Inside a community college in West Virginia
a professor stands before the class and asks
if anyone knows what gravity is.
When no one guesses, he professes that gravity
is the force that drags your car towards passing semis.
I wonder about my coworkers.
What were they told of gravity in elementary school?
Did their teachers bring semi-trucks into the parking lots
as planetary exhibits?
Did they give the kids a toss into orbit
until the teachers could dream up the next lesson plan?
They must have been blinded early to experience gravity
in such intensity every day and still not know what it is.
Gravity is the school system whose mass of alternate truth
far outweighs a fully loaded semi.
Gravity is tradition whose mass of dead ancestors
could block out the sun.
Gravity is in the water, in the rust and lead and manganese,
in the fly ash, in the turquoise, aquamarine waters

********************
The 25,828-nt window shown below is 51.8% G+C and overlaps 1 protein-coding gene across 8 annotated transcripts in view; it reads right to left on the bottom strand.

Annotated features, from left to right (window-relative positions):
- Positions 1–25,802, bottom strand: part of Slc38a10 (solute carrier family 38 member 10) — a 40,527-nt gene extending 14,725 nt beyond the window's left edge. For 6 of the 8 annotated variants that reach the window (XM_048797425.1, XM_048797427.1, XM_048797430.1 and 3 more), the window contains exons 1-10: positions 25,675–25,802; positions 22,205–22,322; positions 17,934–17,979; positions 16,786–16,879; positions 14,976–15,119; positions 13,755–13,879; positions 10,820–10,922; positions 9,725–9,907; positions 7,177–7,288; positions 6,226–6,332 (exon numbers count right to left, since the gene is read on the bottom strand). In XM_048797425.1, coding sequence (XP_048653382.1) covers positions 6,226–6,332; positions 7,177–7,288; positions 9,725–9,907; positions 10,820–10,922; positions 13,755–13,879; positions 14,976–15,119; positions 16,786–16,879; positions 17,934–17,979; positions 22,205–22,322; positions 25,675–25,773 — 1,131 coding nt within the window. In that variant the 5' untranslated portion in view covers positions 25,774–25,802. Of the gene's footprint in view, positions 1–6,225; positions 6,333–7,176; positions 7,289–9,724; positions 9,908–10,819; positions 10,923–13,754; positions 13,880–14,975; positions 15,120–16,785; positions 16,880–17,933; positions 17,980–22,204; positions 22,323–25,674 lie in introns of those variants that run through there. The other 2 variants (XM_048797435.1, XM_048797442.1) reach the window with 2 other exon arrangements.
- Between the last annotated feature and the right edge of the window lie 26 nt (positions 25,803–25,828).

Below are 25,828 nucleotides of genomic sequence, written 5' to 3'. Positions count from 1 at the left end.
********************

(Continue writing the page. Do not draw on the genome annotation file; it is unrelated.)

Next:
thousands of miles from the tropics.
Gravity is in your sperm, in your ovaries.
Gravity is in the abstinence-only education,
in your hand moving back and forth,
in the electricity coming together.
Gravity is in the tip of a needle, it fits in a spoon,
soaks into cotton. Gravity can be cut, made more dense.
Gravity is in the twenty-twos and lift kits, howling mufflers
and window tints. Gravity demands monthly payments,
and has an affinity for old Subarus.
Gravity comes in green and brown bottles, bear-topped tins of snuff,
tiny smoke stacks. Gravity gets spit out machines with flashing lights
in gas stations, in supermarkets, in casinos.
Gravity rides on the backs of horses.
Gravity is the factory, and while they toil for the whole of their lives,
a thousand years pass beyond the well.
Victor Koran is a customer service representative living in Ohio. He writes primarily to capture the hardship of the people still hard at work in the old backbone of America - the Rust Belt. His work is forthcoming in The Cobalt Review and Up The Staircase Quarterly.